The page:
XKCD will hit the front page of Digg. Every time. No exceptions.
The often brilliant webcomic XKCD is published on particular days and at particular times during the week. The clockwork nature of the posts is followed by several Digg users because every post will hit the front page. The chances of a Kevin Rose submission missing the front page is higher than the chances of XKCD missing.
As a result, every post is submitted multiple times within seconds after it goes live. Because Digg does not “lock out” submissions once they are started, everyone who starts submitting before the first one is completed will be able to continue their submission.
Once submitted, the real work begins. With the multiple submissions, the race to get it to the front page requires the submitter to accumulate as many Diggs as possible in a short time.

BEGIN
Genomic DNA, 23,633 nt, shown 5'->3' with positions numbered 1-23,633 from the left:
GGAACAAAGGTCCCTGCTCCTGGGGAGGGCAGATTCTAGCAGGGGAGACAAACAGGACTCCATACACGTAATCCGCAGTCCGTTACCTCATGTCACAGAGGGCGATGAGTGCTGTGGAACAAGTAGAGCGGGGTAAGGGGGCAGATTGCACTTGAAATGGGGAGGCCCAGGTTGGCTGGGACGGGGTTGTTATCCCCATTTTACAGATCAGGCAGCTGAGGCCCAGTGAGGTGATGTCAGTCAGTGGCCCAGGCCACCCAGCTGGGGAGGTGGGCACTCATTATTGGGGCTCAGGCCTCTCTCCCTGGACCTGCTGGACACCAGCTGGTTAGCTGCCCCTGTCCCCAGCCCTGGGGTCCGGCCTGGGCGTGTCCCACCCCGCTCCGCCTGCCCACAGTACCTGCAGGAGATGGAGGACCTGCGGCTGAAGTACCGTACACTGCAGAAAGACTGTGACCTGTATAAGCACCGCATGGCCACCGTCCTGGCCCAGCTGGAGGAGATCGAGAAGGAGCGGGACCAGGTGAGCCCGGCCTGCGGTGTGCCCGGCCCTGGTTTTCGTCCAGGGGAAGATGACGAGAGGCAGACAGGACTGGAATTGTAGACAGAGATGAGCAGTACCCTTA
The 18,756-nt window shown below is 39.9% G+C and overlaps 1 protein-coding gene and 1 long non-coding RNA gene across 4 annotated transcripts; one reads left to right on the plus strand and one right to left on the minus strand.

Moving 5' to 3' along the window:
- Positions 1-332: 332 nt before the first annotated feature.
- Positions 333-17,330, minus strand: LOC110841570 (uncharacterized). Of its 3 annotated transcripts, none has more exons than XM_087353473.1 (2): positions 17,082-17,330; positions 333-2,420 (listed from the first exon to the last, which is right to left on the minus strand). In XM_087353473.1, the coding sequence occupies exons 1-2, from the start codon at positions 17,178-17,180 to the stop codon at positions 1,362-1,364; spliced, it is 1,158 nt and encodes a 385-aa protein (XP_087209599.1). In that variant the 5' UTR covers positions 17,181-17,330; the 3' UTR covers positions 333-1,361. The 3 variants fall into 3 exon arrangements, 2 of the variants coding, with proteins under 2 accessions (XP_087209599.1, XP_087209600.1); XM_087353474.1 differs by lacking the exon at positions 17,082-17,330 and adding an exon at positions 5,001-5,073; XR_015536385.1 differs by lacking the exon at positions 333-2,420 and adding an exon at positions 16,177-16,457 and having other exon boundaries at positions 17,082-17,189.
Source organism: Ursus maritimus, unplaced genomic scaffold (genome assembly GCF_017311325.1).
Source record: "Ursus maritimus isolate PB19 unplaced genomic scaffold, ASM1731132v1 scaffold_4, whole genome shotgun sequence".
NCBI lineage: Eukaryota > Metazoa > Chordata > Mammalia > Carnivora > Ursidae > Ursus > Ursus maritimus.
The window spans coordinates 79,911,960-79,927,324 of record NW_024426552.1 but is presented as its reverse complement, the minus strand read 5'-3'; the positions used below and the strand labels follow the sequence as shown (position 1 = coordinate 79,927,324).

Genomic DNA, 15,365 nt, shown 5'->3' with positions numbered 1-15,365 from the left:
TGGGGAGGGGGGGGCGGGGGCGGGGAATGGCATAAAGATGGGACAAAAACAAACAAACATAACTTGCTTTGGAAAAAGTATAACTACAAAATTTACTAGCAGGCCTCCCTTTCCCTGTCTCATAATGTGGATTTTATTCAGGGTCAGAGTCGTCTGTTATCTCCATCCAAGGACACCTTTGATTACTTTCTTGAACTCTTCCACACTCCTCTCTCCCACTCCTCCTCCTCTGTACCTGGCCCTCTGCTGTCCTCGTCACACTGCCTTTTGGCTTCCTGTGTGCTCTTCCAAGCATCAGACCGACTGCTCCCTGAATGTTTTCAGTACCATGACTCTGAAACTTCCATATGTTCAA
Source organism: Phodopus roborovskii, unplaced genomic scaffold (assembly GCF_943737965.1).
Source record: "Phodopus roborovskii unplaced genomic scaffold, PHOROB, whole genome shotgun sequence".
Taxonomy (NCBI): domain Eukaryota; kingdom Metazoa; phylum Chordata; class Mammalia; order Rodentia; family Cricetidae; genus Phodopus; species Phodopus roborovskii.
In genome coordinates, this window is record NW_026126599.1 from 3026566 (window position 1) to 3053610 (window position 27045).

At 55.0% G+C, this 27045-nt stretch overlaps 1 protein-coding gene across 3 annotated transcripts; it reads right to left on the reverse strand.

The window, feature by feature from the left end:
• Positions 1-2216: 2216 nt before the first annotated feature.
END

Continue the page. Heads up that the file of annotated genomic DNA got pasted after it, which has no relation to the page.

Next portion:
If we can assume that the quality of the content on these three sites will be high (as it normally is) and they are going to hit the front page of Digg (as they normally do), why not just feed them directly to the front page as soon as they’re published?
In reality, Digg would never do such a thing. In reality, they couldn’t and shouldn’t as it would hurt the integrity of the site.
In reality, Digg should:
- Fix the dupe filter (which, to their credit, they say they’re working on)
- Figure out a way to lock out duplicate submissions from the same URL
It doesn’t seem hard to implement a lock out feature. Even if multiple users start a submission, once the first person “swears it’s original” and posts it, the others should not be able to submit. “Sorry, too late, someone just submitted it.”
Of course, if they do it, the race to submit those sites would be that much more interesting.
* * *
Read more social news analysis on Social News Watch.